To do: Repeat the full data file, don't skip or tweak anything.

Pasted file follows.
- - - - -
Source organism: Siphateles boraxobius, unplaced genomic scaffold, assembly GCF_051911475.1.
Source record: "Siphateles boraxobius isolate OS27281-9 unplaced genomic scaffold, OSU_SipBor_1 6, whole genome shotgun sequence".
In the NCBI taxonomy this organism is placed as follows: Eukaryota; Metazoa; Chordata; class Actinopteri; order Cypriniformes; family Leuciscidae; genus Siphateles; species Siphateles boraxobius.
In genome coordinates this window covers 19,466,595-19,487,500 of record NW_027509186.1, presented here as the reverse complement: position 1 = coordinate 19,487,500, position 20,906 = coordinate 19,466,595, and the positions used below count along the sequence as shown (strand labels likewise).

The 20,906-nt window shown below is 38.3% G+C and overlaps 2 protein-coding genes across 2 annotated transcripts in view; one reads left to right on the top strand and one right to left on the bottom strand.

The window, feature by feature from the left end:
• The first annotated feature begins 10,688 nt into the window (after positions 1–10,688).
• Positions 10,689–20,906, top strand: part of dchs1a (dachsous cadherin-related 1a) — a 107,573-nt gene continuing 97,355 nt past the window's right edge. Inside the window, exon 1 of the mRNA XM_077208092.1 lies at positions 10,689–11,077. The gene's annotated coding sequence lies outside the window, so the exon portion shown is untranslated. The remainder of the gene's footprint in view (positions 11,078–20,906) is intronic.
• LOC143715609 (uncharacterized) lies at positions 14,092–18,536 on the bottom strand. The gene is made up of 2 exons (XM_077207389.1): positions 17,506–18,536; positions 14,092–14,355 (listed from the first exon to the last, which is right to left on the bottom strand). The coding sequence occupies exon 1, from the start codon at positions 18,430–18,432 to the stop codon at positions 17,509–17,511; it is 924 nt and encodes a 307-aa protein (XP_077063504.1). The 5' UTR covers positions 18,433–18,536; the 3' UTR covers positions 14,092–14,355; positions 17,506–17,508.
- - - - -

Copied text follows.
Source organism: Siphateles boraxobius, unplaced genomic scaffold, assembly GCF_051911475.1.
Source record: "Siphateles boraxobius isolate OS27281-9 unplaced genomic scaffold, OSU_SipBor_1 6, whole genome shotgun sequence".
In the NCBI taxonomy this organism is placed as follows: Eukaryota; Metazoa; Chordata; class Actinopteri; order Cypriniformes; family Leuciscidae; genus Siphateles; species Siphateles boraxobius.
In genome coordinates this window covers 19,466,595-19,487,500 of record NW_027509186.1, presented here as the reverse complement: position 1 = coordinate 19,487,500, position 20,906 = coordinate 19,466,595, and the positions used below count along the sequence as shown (strand labels likewise).

The 20,906-nt window shown below is 38.3% G+C and overlaps 2 protein-coding genes across 2 annotated transcripts in view; one reads left to right on the top strand and one right to left on the bottom strand.

The window, feature by feature from the left end:
• The first annotated feature begins 10,688 nt into the window (after positions 1–10,688).
• Positions 10,689–20,906, top strand: part of dchs1a (dachsous cadherin-related 1a) — a 107,573-nt gene continuing 97,355 nt past the window's right edge. Inside the window, exon 1 of the mRNA XM_077208092.1 lies at positions 10,689–11,077. The gene's annotated coding sequence lies outside the window, so the exon portion shown is untranslated. The remainder of the gene's footprint in view (positions 11,078–20,906) is intronic.
• LOC143715609 (uncharacterized) lies at positions 14,092–18,536 on the bottom strand. The gene is made up of 2 exons (XM_077207389.1): positions 17,506–18,536; positions 14,092–14,355 (listed from the first exon to the last, which is right to left on the bottom strand). The coding sequence occupies exon 1, from the start codon at positions 18,430–18,432 to the stop codon at positions 17,509–17,511; it is 924 nt and encodes a 307-aa protein (XP_077063504.1). The 5' UTR covers positions 18,433–18,536; the 3' UTR covers positions 14,092–14,355; positions 17,506–17,508.